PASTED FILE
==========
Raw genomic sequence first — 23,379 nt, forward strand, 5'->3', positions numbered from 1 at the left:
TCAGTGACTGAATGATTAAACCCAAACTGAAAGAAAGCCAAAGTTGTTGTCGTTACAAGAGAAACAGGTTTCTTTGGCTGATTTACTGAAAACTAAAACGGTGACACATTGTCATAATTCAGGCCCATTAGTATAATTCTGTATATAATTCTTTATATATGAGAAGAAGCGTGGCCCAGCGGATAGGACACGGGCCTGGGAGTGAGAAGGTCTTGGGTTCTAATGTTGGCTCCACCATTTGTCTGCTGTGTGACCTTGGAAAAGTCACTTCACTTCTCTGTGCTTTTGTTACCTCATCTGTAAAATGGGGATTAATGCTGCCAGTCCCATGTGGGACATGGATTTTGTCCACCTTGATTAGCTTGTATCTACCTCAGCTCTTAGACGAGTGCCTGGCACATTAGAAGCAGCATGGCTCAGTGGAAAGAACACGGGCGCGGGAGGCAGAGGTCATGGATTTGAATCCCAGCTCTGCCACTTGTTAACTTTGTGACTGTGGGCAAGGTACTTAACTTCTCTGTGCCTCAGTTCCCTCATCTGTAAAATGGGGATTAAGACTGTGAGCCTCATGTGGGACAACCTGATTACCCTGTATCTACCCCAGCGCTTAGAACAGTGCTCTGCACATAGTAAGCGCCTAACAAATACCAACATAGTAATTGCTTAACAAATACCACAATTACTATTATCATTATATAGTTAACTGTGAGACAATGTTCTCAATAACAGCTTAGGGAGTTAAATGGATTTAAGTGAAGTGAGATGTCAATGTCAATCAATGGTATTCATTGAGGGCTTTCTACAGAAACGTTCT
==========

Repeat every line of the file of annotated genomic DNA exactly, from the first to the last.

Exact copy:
Raw genomic sequence first — 23,379 nt, forward strand, 5'->3', positions numbered from 1 at the left:
TCAGTGACTGAATGATTAAACCCAAACTGAAAGAAAGCCAAAGTTGTTGTCGTTACAAGAGAAACAGGTTTCTTTGGCTGATTTACTGAAAACTAAAACGGTGACACATTGTCATAATTCAGGCCCATTAGTATAATTCTGTATATAATTCTTTATATATGAGAAGAAGCGTGGCCCAGCGGATAGGACACGGGCCTGGGAGTGAGAAGGTCTTGGGTTCTAATGTTGGCTCCACCATTTGTCTGCTGTGTGACCTTGGAAAAGTCACTTCACTTCTCTGTGCTTTTGTTACCTCATCTGTAAAATGGGGATTAATGCTGCCAGTCCCATGTGGGACATGGATTTTGTCCACCTTGATTAGCTTGTATCTACCTCAGCTCTTAGACGAGTGCCTGGCACATTAGAAGCAGCATGGCTCAGTGGAAAGAACACGGGCGCGGGAGGCAGAGGTCATGGATTTGAATCCCAGCTCTGCCACTTGTTAACTTTGTGACTGTGGGCAAGGTACTTAACTTCTCTGTGCCTCAGTTCCCTCATCTGTAAAATGGGGATTAAGACTGTGAGCCTCATGTGGGACAACCTGATTACCCTGTATCTACCCCAGCGCTTAGAACAGTGCTCTGCACATAGTAAGCGCCTAACAAATACCAACATAGTAATTGCTTAACAAATACCACAATTACTATTATCATTATATAGTTAACTGTGAGACAATGTTCTCAATAACAGCTTAGGGAGTTAAATGGATTTAAGTGAAGTGAGATGTCAATGTCAATCAATGGTATTCATTGAGGGCTTTCTACAGAAACGTTCT